Lots of us are in the habit of using our phone as an alarm clock. It’s likely we also jump directly down the rabbit hole of reading whatever arrived during the night. By doing that, we can actually prime ourselves to feel rushed for the rest of the day. Switching to a good old-fashioned alarm clock can help to: Continue reading
Since word got out a few years ago that sitting too much isn’t healthy, products have become available that help people on the job, but some seem more fitting for a CEO. It took one of the many who work in cubicles to come up with a solution that works for them. This is her story.
Day Martin used to be a data analyst, a “knowledge worker,” as she likes to call people who make money using their minds, almost always while they’re sitting down. “They sit there all day, every day,” as she says. “They have to. It’s their job.”
That’s what she was doing at her job in suburban Washington, D.C. until one day, she had a car accident. When she recovered, she noticed something about her back: “I just had pain when I went to work.”
When she checked online, the Internet suggested she try a standing desk. But there was a problem: nothing on the market allowed her to stand comfortably inside her cubicle. “I thought it was obvious, but it wasn’t available.”
So Day decided to make one herself. At first, she hacked together some cardboard. That helped, but didn’t fit the office aesthetic. “People said stuff like, ‘How long are those boxes going to be sitting on your desk for?’”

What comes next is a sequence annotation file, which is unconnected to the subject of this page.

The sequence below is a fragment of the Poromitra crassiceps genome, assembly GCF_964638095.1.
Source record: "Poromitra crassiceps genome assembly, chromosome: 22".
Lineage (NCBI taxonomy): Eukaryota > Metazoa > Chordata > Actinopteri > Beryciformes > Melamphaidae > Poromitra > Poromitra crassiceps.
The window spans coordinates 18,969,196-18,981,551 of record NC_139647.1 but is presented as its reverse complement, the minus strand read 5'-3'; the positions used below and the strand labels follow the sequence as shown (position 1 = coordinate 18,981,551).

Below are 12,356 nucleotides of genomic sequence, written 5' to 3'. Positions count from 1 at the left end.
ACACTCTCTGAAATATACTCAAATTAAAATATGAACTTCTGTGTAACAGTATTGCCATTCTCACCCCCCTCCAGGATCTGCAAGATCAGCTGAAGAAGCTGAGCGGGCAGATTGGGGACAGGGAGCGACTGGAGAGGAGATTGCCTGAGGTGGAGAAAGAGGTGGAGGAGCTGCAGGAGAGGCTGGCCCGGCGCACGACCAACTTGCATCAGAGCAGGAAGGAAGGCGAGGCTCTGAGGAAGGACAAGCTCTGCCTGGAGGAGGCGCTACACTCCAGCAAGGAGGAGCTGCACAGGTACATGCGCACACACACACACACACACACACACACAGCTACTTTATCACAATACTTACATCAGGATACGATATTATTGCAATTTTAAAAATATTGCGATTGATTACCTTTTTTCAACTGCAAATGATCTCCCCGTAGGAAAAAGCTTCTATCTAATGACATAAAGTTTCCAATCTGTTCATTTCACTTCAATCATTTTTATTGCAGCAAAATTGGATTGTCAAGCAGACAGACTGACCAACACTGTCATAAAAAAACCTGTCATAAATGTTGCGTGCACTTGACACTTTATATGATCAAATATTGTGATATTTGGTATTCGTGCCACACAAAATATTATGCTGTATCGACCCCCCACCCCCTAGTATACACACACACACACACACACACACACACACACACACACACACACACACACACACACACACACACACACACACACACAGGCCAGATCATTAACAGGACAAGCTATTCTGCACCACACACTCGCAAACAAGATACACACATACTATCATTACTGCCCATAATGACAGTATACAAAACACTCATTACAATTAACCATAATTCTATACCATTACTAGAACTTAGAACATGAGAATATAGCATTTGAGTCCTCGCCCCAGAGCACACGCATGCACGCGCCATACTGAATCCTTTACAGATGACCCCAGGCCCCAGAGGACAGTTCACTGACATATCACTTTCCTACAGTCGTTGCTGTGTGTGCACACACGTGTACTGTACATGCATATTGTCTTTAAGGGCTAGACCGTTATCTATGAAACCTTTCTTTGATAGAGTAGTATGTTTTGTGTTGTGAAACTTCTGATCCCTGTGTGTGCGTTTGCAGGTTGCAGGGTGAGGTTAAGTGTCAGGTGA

Then, with assistance from her father-in-law the home builder, she made some sturdier prototypes. “My colleagues loved them. I was shocked at how many people have their back pain stories – I had no idea.”
To build her final design, she sourced parts from within the U.S. “What I love about American manufacturing is that it’s so much easier. I could get things in the mail in a couple of days.” In practically no time, the Stand Steady desk was born, as Day proudly reports Continue reading
If you want to be more durable in body, mind and spirit, it helps if the place where you live supports your efforts. Are there sidewalks in your neighborhood? Maker faires and meetups nearby? Is it easy to be active and follow your curiosity?
The new website Urbanful made a list of “cities to watch” whose “horizons are glowing especially bright.” But, if Merriam-Webster defines durable as “staying strong and in good condition over a long period of time,” is the future looking good for their residents, too? Continue reading
Athletes do endless drills to qualify for the Olympics. It takes practice to perfect any skill, whether calligraphy or coding. Now, it may be possible to train your brain for an ongoing sense of well-being.
“There is a lot of evidence that the technologies of the 20th and 21st centuries may have made us more productive and able to do more stuff, but we are not happier,” claims Ofer Leidner, developer of Happify.com. But his creation uses technology “as a means of creating happiness and human to human interaction.” Games and activities on Happify are grounded in science proving that repeating certain behaviors can reroute pathways in the brain to make happiness a habit. The goal of using his platform, says Leidner, is to obtain “a set of skills to use and apply.”